Linked by Eugenia Loli on Mon 11th Jan 2010 08:10 UTC
Multimedia, AV I followed the hype: Reddit, Slashdot's front page, months of thumbs up on my blog and various video forums by Linux users for OpenShot. Given that I'm longing for a usable Linux video editor since 2003, and given that OpenShot version 1.0 had just been released, I naturally gave it a go, by also downloading its provided dependencies on my Ubuntu Linux 9.10.
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it was right to dub it 1.0
by yoshi314@gmail.com on Mon 11th Jan 2010 09:36 UTC
yoshi314@gmail.com
Member since:
2009-12-14

it may be very poor quality-wise at the moment. but that might be due to not enough publicity, and that's what making an official release is for. and 1.0 draws more attention than, say, 0.1 :]

that means that at least the developer is more likely to get a lot of useful bug reports. if he gets lucky, maybe somebody will even contribute some code.

Reply Score: 0

Thom_Holwerda Member since:
2005-06-29

This is wrong. Very, very wrong.

I recall a time when open source developers - rightfully so - pointed out that proprietary software vendors abused version numbers to push new versions of their software down people's throats. Higher = teh bettr.

Recently, it seems like open source developers have started doing the same thing: a project to 1.x status waaaaay before it's ready, with a lame excuse such as "hey, this way we get attention". KDE is of course the biggest offender.

This is not how it's done, and heck, it's not even needed. Check Boxee - an open source project based on XBMC. They've been in alpha for a long time, and yet, they had no shortage of users, and no problem getting attention. They released a beta a few days ago, and lots of major sites reported on it.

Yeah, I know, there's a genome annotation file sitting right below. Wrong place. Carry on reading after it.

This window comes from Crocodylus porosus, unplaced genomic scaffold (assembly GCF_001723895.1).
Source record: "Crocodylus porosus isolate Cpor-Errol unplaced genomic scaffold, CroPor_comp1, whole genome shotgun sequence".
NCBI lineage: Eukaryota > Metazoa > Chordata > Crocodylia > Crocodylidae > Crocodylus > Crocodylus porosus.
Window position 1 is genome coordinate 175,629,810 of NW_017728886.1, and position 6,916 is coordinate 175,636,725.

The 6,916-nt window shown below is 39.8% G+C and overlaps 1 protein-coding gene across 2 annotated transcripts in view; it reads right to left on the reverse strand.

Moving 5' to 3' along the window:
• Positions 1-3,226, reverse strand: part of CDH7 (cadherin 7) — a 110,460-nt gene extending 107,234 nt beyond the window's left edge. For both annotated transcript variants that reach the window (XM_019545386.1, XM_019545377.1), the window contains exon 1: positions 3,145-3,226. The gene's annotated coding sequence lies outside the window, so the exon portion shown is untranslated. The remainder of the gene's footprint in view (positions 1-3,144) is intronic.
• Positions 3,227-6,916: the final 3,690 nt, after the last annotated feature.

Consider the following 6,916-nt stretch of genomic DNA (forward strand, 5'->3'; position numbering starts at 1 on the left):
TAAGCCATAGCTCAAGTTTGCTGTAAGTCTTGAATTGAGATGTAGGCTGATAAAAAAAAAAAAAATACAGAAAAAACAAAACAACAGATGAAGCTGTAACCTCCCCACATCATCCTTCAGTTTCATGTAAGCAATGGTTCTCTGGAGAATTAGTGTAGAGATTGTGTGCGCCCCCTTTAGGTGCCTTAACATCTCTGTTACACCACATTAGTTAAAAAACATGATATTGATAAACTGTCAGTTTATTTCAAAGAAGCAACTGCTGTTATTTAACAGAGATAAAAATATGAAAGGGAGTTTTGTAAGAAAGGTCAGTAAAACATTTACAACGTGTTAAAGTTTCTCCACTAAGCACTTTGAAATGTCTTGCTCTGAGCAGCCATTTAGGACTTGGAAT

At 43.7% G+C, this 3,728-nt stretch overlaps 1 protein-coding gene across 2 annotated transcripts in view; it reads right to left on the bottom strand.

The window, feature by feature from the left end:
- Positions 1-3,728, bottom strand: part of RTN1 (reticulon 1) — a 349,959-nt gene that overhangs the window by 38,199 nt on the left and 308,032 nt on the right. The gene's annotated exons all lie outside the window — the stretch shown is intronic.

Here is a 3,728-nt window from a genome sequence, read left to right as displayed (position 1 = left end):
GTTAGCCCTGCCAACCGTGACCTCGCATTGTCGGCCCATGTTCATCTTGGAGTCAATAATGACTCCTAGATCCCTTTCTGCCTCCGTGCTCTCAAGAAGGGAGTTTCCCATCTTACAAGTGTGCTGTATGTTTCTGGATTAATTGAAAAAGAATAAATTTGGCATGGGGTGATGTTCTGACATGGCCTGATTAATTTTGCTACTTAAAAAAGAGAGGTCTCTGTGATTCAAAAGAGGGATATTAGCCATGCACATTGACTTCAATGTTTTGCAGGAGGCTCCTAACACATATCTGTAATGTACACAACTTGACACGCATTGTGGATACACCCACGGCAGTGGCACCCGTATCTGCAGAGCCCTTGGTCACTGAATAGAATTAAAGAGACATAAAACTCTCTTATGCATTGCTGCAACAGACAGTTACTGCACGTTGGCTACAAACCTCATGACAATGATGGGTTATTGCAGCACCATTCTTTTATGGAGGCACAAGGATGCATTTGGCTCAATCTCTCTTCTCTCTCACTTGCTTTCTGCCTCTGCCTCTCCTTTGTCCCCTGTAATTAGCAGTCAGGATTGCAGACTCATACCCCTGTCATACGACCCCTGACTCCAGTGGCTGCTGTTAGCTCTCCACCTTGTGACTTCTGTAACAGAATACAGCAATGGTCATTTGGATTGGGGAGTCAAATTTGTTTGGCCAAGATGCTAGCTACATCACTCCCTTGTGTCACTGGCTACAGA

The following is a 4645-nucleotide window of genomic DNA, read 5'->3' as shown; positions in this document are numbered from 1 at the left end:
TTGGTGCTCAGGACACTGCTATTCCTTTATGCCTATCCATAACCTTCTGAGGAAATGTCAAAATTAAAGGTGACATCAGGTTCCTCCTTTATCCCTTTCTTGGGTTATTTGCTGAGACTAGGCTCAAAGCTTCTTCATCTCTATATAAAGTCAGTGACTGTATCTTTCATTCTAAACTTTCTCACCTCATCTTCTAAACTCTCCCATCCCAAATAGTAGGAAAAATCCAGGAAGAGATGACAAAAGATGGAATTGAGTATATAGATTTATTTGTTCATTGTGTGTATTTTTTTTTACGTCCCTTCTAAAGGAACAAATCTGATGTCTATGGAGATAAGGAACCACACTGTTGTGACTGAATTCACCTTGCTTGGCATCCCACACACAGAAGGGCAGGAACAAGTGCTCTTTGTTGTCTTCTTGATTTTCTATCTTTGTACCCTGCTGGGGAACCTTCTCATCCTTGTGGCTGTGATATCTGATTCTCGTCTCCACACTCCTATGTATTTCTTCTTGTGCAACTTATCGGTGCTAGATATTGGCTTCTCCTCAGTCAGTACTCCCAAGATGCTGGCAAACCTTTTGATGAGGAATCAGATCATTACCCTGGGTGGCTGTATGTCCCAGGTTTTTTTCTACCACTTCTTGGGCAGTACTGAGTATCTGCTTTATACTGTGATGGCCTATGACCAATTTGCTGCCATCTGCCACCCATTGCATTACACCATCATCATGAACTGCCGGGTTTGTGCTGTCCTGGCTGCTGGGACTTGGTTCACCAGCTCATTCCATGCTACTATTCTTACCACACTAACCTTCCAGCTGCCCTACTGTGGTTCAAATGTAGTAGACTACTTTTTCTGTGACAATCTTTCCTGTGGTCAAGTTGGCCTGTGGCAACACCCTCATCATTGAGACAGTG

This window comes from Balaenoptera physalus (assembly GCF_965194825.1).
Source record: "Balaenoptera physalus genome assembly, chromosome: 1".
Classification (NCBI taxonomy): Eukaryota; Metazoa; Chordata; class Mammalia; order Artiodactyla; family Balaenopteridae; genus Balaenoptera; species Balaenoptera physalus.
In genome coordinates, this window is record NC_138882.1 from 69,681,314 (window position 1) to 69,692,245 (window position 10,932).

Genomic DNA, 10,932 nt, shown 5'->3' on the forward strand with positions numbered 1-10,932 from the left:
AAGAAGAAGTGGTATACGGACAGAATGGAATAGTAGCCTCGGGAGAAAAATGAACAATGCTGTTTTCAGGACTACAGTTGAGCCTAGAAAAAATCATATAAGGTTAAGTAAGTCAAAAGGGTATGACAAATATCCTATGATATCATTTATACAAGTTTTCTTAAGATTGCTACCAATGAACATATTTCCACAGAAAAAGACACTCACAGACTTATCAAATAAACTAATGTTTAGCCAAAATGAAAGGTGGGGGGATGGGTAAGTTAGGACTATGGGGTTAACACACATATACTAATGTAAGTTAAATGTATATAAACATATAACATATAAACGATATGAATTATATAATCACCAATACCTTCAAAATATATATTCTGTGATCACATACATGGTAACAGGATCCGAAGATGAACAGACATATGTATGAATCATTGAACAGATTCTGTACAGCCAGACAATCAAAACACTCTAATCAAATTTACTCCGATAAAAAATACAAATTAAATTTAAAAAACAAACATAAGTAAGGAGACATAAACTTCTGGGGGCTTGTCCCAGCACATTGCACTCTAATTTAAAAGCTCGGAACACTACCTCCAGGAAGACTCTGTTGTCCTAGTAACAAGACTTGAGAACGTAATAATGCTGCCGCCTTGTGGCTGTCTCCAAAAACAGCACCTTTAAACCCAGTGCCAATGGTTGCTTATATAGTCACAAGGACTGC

These version number shenanigans just lead to situations like this: harsh reviews that will turn people off the project. It happened to KDE, and it will happen to this project too.

Reply Parent Score: 5

winter skies Member since:
2009-08-21

This is wrong. Very, very wrong. [...]

Recently, it seems like open source developers have started doing the same thing: a project to 1.x status waaaaay before it's ready, with a lame excuse such as "hey, this way we get attention". KDE is of course the biggest offender.



Even I, with my limited knowledge of the English language, I had perfectly understood that KDE 4.0 was meant to be more of a technology preview than a production-general public release. And I tried it knowing this.

No, please, give up repeating this tale about how KDE lied to us by announcing a 4.0 release which was not complete or ready for production. NetBSD has still both KDE 3.5.10 and 4.3.1 in its pkgsrc. Guess why? They provided an older, stable alternative better suited to conservative users and production environments. I cannot recall of any new distribution using KDE 4.0 by default. Even Kubuntu let out a "remix" version of Hardy for brave users/testers, clearly separating it from the officially supported one.
So it seems pretty much everyone (I know, hyperbole) had understood what KDE 4.0 was meant to be.
I don't GaF about the ".0" thing as long as they tell me "It's just to say out loud that we have reached a milestone on our path". And don't tell me it was not clear.


These version number shenanigans just lead to situations like this: harsh reviews that will turn people off the project. It happened to KDE, and it will happen to this project too.


Great attitude. A bit too arrogant to be a fortune teller, I'd say.

Reply Parent Score: 4

lemur2 Member since:
2007-02-17

These version number shenanigans just lead to situations like this: harsh reviews that will turn people off the project. It happened to KDE, and it will happen to this project too.


So why do you think it didn't it happen to GNOME 2.0? Do you think it will happen to GNOME 3.0?

Reply Parent Score: 2